Varsity athletes search for yin and yang between work and play
Playing sports in college can be both a blessing and a pain. Just ask Coleman Collins, Natalie Sherbak or Jose Cueto, three of Virginia Tech?s varsity athletes. Collins, a fourth-year student now studying health promotion, is a forward for the Hokies men?s basketball team. Sherbak, a junior marketing major, is a member of both the cross-country and track-and-field teams. Cueto plays right field for the baseball team and is a junior history major.
Collins has been playing basketball since he was six or seven years old. He sports the #33 jersey out on the court. A normal day for him involves a lot of time at the gym. ?I wake up and work out ? I?m always at the gym for at least four hours a day, not always [four hours] straight,? Collins said. He spends about 30 hours a week on basketball ? almost as many hours as working full-time.
Sherbak has been running since sixth grade. She runs the full year as a member of cross-country, indoor and outdoor track. A normal day for her involves potentially having morning running practices, classes, afternoon practice and homework. ?If you?re not really into running, then D1 running isn?t for you,? Sherbak said.
Cueto has been playing baseball since he was three. He started out on local parks and recreational teams, like tee-ball and coach-pitch teams. He?s jersey #25 and has been playing right field throughout college. ?I got moved from infield to outfield right before college started,? Cueto said.
Athletes have a job of balancing academics and athletics. This year, Collins? classes are all online, but in previous years, he missed a lot of classes because of basketball. ?We have 30 games, give or take, in a season,? Collins said. The games involve traveling, which of course means missing class.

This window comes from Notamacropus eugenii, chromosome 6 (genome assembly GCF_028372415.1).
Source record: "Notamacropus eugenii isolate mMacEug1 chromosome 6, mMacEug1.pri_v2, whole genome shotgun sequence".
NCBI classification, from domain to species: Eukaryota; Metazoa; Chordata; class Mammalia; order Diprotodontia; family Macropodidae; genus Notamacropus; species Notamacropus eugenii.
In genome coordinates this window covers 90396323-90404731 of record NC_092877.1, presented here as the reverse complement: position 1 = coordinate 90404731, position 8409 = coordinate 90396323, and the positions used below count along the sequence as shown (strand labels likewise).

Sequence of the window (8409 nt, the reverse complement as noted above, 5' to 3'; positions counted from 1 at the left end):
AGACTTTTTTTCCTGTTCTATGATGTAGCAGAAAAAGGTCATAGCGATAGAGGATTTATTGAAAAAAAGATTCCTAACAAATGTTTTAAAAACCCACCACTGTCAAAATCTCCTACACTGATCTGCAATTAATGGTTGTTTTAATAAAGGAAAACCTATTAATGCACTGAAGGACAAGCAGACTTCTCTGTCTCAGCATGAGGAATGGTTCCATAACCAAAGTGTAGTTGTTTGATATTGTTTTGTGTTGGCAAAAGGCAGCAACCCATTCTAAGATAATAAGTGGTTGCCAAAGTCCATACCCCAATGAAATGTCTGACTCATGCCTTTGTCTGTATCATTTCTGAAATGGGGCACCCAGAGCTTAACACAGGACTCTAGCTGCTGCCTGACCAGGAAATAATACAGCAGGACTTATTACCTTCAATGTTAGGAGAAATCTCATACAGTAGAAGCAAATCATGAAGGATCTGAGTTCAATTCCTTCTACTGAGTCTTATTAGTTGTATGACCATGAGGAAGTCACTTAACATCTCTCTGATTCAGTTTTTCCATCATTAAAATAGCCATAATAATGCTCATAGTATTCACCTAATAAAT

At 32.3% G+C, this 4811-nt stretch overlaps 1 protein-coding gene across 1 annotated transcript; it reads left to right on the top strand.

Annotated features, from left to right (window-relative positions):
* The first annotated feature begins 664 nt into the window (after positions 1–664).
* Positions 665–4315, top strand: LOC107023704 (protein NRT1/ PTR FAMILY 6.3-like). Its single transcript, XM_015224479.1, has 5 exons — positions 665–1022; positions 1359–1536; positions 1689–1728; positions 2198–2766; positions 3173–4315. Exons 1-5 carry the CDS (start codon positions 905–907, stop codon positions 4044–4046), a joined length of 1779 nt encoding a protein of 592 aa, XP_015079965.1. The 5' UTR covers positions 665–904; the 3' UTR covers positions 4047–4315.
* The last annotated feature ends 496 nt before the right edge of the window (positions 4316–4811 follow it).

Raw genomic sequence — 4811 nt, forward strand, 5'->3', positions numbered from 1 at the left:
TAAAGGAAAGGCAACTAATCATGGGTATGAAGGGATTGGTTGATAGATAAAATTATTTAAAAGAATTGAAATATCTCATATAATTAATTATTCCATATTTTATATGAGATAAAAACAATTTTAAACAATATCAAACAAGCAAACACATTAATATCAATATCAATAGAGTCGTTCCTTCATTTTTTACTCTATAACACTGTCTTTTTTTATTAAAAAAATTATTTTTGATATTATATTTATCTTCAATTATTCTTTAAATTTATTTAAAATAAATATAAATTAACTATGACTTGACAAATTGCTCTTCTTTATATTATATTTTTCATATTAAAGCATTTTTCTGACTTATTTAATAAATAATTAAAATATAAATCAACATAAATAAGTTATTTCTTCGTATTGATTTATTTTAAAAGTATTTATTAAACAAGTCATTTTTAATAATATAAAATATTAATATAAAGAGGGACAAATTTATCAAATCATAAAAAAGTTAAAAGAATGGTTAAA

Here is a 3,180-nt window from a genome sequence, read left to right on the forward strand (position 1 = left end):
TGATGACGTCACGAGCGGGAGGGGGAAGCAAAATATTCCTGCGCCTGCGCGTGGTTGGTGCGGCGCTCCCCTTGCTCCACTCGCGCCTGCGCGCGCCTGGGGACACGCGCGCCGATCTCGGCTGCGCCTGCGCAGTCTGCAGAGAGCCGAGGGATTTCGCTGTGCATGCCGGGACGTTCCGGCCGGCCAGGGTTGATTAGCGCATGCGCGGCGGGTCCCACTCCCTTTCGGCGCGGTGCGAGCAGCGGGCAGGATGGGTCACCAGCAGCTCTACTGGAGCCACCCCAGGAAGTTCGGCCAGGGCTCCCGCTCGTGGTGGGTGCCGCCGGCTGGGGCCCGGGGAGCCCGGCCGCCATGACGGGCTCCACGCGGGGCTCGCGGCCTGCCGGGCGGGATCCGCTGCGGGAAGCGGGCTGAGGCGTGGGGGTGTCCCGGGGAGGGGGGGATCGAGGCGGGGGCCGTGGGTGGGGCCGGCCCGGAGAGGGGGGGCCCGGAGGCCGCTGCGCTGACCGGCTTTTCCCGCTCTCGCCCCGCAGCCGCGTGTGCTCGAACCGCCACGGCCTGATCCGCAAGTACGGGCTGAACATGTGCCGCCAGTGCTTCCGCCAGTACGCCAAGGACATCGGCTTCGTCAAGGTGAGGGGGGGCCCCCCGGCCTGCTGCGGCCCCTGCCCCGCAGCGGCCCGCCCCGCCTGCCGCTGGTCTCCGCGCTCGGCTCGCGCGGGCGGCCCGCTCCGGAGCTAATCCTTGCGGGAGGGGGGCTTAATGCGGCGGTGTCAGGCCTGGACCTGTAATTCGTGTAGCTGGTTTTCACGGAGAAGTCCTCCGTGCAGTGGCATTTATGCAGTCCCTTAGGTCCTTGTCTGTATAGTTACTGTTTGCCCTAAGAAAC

Sherbak said the balance between running and academics isn?t too bad. ?We usually leave Friday and race Saturday,? she said. ?A lot of races are fairly close (4?5 hour driving range), like in North Carolina, at UVa or at William and Mary.?
Baseball has a demanding travel schedule. A regular season includes 56 games, not including tournaments and bids, which can have the team playing until July. ?We could have a home game Tuesday, an away game Wednesday, and leave Thursday night for a weekend series,? Cueto said. ?It?s really tough to keep a pace ? there?s a lot of distraction and a lot to get done.?
In addition to a demanding competitive schedule, athletes also have rigorous practice schedules. Most athletes have practice every day, sometimes twice a day. ?We practice five days a week off-season and six days a week in-season,? Collins said.
Many athletic teams also have weightlifting, either incorporated into practice, or separate, and either as a team or individually. Collins also said that he attends two-a-days for the first few days of preseason practice.